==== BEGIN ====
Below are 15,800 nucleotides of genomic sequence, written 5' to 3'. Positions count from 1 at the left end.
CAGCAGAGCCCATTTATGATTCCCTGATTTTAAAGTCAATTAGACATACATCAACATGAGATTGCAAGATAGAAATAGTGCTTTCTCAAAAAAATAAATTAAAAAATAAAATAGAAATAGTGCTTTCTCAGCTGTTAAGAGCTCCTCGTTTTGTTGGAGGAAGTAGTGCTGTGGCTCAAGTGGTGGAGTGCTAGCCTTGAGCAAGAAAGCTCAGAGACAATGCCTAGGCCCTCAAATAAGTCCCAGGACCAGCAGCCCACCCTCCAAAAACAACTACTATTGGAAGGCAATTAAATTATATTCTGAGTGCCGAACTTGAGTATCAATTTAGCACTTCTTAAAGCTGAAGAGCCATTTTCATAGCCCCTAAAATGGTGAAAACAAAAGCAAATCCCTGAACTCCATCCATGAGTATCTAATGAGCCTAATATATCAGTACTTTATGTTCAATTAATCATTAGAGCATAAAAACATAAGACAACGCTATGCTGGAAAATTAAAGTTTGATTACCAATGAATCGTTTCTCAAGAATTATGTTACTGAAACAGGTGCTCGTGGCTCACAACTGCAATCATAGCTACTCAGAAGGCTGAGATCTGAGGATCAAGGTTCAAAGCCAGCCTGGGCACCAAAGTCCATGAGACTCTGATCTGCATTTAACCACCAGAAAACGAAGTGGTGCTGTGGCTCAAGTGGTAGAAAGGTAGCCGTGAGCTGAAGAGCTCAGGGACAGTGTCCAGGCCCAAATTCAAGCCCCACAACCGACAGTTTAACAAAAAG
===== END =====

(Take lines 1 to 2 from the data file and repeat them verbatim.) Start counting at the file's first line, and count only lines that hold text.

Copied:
Below are 15,800 nucleotides of genomic sequence, written 5' to 3'. Positions count from 1 at the left end.
CAGCAGAGCCCATTTATGATTCCCTGATTTTAAAGTCAATTAGACATACATCAACATGAGATTGCAAGATAGAAATAGTGCTTTCTCAAAAAAATAAATTAAAAAATAAAATAGAAATAGTGCTTTCTCAGCTGTTAAGAGCTCCTCGTTTTGTTGGAGGAAGTAGTGCTGTGGCTCAAGTGGTGGAGTGCTAGCCTTGAGCAAGAAAGCTCAGAGACAATGCCTAGGCCCTCAAATAAGTCCCAGGACCAGCAGCCCACCCTCCAAAAACAACTACTATTGGAAGGCAATTAAATTATATTCTGAGTGCCGAACTTGAGTATCAATTTAGCACTTCTTAAAGCTGAAGAGCCATTTTCATAGCCCCTAAAATGGTGAAAACAAAAGCAAATCCCTGAACTCCATCCATGAGTATCTAATGAGCCTAATATATCAGTACTTTATGTTCAATTAATCATTAGAGCATAAAAACATAAGACAACGCTATGCTGGAAAATTAAAGTTTGATTACCAATGAATCGTTTCTCAAGAATTATGTTACTGAAACAGGTGCTCGTGGCTCACAACTGCAATCATAGCTACTCAGAAGGCTGAGATCTGAGGATCAAGGTTCAAAGCCAGCCTGGGCACCAAAGTCCATGAGACTCTGATCTGCATTTAACCACCAGAAAACGAAGTGGTGCTGTGGCTCAAGTGGTAGAAAGGTAGCCGTGAGCTGAAGAGCTCAGGGACAGTGTCCAGGCCCAAATTCAAGCCCCACAACCGACAGTTTAACAAAAAG